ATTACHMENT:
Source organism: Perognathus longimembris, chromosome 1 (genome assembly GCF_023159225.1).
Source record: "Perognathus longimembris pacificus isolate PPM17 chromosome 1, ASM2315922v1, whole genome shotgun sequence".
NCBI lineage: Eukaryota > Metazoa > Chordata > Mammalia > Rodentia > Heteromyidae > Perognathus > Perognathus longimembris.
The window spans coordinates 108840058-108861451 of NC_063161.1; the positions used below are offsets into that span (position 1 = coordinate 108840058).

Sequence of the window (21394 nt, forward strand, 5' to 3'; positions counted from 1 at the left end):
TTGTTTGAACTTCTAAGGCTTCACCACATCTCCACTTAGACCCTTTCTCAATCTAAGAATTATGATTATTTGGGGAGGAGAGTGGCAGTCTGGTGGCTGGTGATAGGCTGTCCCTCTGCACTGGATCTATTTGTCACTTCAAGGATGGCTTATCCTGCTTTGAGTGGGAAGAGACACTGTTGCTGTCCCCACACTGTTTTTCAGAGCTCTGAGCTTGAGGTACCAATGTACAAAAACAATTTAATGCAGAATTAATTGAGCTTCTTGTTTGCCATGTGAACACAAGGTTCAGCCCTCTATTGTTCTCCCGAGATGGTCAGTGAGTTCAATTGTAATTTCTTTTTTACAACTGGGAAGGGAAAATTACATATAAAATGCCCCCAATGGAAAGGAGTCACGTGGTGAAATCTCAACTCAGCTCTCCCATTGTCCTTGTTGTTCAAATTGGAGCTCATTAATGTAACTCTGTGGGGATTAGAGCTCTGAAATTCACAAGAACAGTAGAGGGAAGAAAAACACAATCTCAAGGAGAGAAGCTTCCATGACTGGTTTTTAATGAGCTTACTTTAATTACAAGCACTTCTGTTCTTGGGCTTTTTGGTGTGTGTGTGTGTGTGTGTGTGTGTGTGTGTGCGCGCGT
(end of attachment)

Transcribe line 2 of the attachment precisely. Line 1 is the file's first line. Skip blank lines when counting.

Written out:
Source record: "Perognathus longimembris pacificus isolate PPM17 chromosome 1, ASM2315922v1, whole genome shotgun sequence".